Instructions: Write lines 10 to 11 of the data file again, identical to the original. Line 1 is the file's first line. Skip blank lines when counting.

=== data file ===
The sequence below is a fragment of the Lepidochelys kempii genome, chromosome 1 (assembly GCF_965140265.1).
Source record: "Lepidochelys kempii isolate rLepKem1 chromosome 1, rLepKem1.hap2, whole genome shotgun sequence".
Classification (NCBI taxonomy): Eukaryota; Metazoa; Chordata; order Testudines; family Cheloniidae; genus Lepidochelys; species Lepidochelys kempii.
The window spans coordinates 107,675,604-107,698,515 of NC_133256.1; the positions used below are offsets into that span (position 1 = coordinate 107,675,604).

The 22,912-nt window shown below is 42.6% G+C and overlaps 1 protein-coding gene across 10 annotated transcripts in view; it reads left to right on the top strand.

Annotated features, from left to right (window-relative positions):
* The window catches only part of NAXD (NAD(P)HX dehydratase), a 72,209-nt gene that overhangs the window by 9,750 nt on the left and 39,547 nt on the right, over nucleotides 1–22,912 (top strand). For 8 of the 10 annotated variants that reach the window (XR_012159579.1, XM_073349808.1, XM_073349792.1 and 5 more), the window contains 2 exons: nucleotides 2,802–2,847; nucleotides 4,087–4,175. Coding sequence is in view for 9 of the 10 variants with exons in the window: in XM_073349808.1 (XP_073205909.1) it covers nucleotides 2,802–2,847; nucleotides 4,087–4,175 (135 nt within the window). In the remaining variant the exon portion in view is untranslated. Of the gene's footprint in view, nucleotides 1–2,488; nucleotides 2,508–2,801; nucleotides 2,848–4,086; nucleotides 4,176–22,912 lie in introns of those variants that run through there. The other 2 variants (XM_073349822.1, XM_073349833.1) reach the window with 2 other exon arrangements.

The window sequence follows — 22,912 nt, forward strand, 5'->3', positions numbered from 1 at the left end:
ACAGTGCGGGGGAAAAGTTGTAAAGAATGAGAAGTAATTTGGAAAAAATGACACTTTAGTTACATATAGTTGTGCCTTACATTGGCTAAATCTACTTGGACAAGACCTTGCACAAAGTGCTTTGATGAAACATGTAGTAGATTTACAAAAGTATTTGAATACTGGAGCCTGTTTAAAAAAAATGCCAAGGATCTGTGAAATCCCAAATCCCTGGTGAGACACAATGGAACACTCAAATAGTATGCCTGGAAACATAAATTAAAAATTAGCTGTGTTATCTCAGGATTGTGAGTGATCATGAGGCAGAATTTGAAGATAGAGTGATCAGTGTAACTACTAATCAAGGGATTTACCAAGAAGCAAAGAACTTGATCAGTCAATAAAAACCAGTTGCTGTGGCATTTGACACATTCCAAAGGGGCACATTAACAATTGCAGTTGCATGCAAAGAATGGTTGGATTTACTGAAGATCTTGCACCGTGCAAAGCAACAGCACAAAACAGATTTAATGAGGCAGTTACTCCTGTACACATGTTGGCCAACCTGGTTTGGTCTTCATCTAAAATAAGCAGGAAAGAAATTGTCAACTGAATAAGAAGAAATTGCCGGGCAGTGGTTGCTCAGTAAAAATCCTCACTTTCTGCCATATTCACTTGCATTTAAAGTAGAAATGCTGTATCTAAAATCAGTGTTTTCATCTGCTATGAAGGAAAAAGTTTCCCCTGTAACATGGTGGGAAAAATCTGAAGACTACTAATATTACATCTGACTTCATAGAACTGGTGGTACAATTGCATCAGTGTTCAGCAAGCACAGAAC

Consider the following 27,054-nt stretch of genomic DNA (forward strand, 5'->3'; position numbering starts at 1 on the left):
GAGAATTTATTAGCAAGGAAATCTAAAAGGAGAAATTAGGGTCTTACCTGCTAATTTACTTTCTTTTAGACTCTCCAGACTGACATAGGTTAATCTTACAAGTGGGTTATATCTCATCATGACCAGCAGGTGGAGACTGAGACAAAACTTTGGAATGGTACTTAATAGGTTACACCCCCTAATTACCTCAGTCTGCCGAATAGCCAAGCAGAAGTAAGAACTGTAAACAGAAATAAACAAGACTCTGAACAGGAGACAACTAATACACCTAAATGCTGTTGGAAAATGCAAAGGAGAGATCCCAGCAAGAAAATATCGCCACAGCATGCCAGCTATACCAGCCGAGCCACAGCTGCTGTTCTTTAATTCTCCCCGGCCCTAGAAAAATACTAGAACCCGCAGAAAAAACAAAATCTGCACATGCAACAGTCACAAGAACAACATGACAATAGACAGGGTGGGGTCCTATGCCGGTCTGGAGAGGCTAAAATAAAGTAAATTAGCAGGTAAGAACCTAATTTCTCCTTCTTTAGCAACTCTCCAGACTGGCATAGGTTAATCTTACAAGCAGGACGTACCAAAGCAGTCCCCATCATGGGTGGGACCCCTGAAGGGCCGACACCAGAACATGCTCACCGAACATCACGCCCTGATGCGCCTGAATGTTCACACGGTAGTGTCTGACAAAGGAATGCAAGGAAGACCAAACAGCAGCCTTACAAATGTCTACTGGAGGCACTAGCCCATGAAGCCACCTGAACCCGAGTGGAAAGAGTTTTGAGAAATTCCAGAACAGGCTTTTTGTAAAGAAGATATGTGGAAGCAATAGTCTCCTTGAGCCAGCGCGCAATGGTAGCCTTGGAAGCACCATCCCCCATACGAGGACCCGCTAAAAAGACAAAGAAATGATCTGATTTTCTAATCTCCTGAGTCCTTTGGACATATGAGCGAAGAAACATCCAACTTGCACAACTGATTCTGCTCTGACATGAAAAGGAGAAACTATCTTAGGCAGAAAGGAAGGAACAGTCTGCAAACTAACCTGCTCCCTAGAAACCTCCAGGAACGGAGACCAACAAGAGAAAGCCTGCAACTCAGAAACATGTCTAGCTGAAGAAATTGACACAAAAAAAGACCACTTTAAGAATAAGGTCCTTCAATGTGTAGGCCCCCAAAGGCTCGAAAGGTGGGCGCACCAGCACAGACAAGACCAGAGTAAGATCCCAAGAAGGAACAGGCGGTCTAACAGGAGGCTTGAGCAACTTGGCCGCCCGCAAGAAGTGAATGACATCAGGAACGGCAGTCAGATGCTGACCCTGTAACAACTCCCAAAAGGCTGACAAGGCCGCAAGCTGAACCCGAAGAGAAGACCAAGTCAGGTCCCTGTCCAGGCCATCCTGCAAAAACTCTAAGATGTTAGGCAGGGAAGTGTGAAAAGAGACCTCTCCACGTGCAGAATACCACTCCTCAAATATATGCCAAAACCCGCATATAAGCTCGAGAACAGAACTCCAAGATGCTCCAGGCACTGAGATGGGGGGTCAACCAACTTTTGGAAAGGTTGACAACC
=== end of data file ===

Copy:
Consider the following 27,054-nt stretch of genomic DNA (forward strand, 5'->3'; position numbering starts at 1 on the left):
GAGAATTTATTAGCAAGGAAATCTAAAAGGAGAAATTAGGGTCTTACCTGCTAATTTACTTTCTTTTAGACTCTCCAGACTGACATAGGTTAATCTTACAAGTGGGTTATATCTCATCATGACCAGCAGGTGGAGACTGAGACAAAACTTTGGAATGGTACTTAATAGGTTACACCCCCTAATTACCTCAGTCTGCCGAATAGCCAAGCAGAAGTAAGAACTGTAAACAGAAATAAACAAGACTCTGAACAGGAGACAACTAATACACCTAAATGCTGTTGGAAAATGCAAAGGAGAGATCCCAGCAAGAAAATATCGCCACAGCATGCCAGCTATACCAGCCGAGCCACAGCTGCTGTTCTTTAATTCTCCCCGGCCCTAGAAAAATACTAGAACCCGCAGAAAAAACAAAATCTGCACATGCAACAGTCACAAGAACAACATGACAATAGACAGGGTGGGGTCCTATGCCGGTCTGGAGAGGCTAAAATAAAGTAAATTAGCAGGTAAGAACCTAATTTCTCCTTCTTTAGCAACTCTCCAGACTGGCATAGGTTAATCTTACAAGCAGGACGTACCAAAGCAGTCCCCATCATGGGTGGGACCCCTGAAGGGCCGACACCAGAACATGCTCACCGAACATCACGCCCTGATGCGCCTGAATGTTCACACGGTAGTGTCTGACAAAGGAATGCAAGGAAGACCAAACAGCAGCCTTACAAATGTCTACTGGAGGCACTAGCCCATGAAGCCACCTGAACCCGAGTGGAAAGAGTTTTGAGAAATTCCAGAACAGGCTTTTTGTAAAGAAGATATGTGGAAGCAATAGTCTCCTTGAGCCAGCGCGCAATGGTAGCCTTGGAAGCACCATCCCCCATACGAGGACCCGCTAAAAAGACAAAGAAATGATCTGATTTTCTAATCTCCTGAGTCCTTTGGACATATGAGCGAAGAAACATCCAACTTGCACAACTGATTCTGCTCTGACATGAAAAGGAGAAACTATCTTAGGCAGAAAGGAAGGAACAGTCTGCAAACTAACCTGCTCCCTAGAAACCTCCAGGAACGGAGACCAACAAGAGAAAGCCTGCAACTCAGAAACATGTCTAGCTGAAGAAATTGACACAAAAAAAGACCACTTTAAGAATAAGGTCCTTCAATGTGTAGGCCCCCAAAGGCTCGAAAGGTGGGCGCACCAGCACAGACAAGACCAGAGTAAGATCCCAAGAAGGAACAGGCGGTCTAACAGGAGGCTTGAGCAACTTGGCCGCCCGCAAGAAGTGAATGACATCAGGAACGGCAGTCAGATGCTGACCCTGTAACAACTCCCAAAAGGCTGACAAGGCCGCAAGCTGAACCCGAAGAGAAGACCAAGTCAGGTCCCTGTCCAGGCCATCCTGCAAAAACTCTAAGATGTTAGGCAGGGAAGTGTGAAAAGAGACCTCTCCACGTGCAGAATACCACTCCTCAAATATATGCCAAAACCCGCATATAAGCTCGAGAACAGAACTCCAAGATGCTCCAGGCACTGAGATGGGGGGTCAACCAACTTTTGGAAAGGTTGACAACC